The Internet has been humming with a new mortgage debate in Washington: With apologies to Shakespeare, to have prepayment penalties or to ban them, that is the question of the day.
On August 15 and within five minutes of each other, e-mail arrived from the Mortgage Bankers Association and the National Association of Realtors arguing both sides of the issue.
Saying that “abusive lending erodes confidence in the nation’s housing system,” NAR told the Federal Reserve that “prepayment penalties often trap borrowers in loans they cannot afford by making them too expensive to refinance. While some lenders may, in fact, offer lower rates in exchange for a borrower agreeing to a prepayment penalty, in the experience of many Realtors, that option is not typical. A 2005 study by the Center for Responsible Lending concluded that borrowers with subprime loans and prepayment penalties do not receive lower interest rates, and may actually pay higher rates.”
NAR then went on and said “the use of prepayment penalties with terms that extend beyond the initial fixed interest rate period that is a feature of many adjustable rate mortgages is particularly egregious. Some originators encourage consumers to accept these loans by reassuring them that they can always avoid a jump in payments by refinancing before the reset period. But then, when they do refinance, assuming they can in the current credit environment, the lender charges a prepayment penalty. This is one of the most unfair practices engaged in by irresponsible lenders.”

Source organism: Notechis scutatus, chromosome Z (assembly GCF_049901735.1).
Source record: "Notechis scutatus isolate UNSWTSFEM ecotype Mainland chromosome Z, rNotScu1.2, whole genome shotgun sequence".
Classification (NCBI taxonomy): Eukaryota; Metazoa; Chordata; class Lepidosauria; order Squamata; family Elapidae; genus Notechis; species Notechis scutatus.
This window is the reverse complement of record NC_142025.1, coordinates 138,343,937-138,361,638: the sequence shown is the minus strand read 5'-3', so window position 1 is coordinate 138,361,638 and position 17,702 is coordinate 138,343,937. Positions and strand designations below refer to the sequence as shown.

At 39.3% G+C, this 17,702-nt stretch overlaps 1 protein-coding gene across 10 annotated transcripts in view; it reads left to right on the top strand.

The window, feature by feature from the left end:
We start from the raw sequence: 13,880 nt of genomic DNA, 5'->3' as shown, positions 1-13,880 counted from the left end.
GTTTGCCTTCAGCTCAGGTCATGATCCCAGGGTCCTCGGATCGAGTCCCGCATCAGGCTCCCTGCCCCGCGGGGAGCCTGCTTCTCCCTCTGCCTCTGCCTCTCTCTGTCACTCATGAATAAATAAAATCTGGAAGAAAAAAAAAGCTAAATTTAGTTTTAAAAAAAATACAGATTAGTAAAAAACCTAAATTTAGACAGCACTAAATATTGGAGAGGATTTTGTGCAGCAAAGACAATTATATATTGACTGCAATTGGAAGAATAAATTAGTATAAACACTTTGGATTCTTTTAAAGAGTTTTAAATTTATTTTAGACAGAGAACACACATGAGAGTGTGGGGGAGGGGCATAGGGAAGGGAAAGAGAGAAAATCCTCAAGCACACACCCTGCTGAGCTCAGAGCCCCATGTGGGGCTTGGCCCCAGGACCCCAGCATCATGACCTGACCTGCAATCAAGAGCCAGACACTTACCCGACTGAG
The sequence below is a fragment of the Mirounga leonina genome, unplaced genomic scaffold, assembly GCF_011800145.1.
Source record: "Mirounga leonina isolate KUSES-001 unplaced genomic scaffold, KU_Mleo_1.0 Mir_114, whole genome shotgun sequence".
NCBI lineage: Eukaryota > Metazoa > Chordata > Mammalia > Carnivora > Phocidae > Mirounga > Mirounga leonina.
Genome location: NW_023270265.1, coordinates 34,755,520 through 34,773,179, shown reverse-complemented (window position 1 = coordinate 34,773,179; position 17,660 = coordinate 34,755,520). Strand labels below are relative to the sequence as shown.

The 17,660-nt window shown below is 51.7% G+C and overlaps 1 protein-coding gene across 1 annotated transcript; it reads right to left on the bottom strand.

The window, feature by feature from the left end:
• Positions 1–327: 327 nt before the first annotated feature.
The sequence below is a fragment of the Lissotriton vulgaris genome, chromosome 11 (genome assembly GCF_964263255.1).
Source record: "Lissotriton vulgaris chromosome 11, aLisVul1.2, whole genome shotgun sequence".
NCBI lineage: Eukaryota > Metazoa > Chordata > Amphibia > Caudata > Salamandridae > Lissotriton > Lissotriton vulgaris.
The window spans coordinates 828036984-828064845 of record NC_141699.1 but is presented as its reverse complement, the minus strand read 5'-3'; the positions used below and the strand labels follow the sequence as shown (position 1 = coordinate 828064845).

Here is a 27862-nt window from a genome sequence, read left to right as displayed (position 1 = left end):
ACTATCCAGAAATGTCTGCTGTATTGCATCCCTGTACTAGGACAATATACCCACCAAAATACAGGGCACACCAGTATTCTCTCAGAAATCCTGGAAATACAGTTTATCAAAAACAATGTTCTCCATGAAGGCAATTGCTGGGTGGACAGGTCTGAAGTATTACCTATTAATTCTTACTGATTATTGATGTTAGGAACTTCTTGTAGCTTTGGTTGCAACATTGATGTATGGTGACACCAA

The Mortgage Bankers Association offered an entirely different view. They argued that “prohibiting or significantly restricting prepayment penalties can be expected to increase rates to borrowers and would eliminate certain financing options for consumers. MBA supports the limitation of prepayment penalties to three years for all mortgage loans and expects that the market will conform to the recent subprime statement requiring prepayment penalties not extend beyond the reset period of hybrid ARMs and allow borrowers a period of up to 60 days prior to the initial ARM reset to avoid a prepayment penalty.”
If the question were one of “either/or” you would certainly have borrowers backing the NAR position in overwhelming numbers. But while the NAR position is plainly more popular, it still requires some tinkering because there is one important instance where prepayment penalties are justified.
Imagine that you get a $200,000 loan. You want to hold down closing costs so the lender offers a trade: We’ll pay most closing costs if you accept a somewhat higher rate.
By “most closing costs” the lender means that it will pay all settlement expenses except prepaid items such as tax and insurance escrows, mortgage insurance, HOA/Condo fees and mortgage insurance premiums. The lender won’t be responsible for owner’s title insurance coverage or any charges to pay off an existing loan.
In this situation — commonly and incorrectly called a “no-cost” loan closing — there are surely expenses. For the borrower the costs of closing are paid over time in the form of a higher rate. For the lender, the costs are paid up front, perhaps $5,000 or more depending on the jurisdiction where the property is located.
“When the lender pays all closing expenses without increasing the loan balance then a prepayment penalty is fair because the lender should have an opportunity to recoup its actual cash costs,” says Jim Saccacio, Chairman and CEO at RealtyTrac.com, the nation’s leading foreclosure marketplace. “We need to work out a system which preserves the so-called “no cost” closing option while giving lenders a fair opportunity to recover their up-front expenses.”
As to a prepayment penalty period, three years — with a qualification — seems like a fair time for the lender to recover its costs. The qualification is this: The prepayment penalty in month No. 1 should not be the same as month No. 36.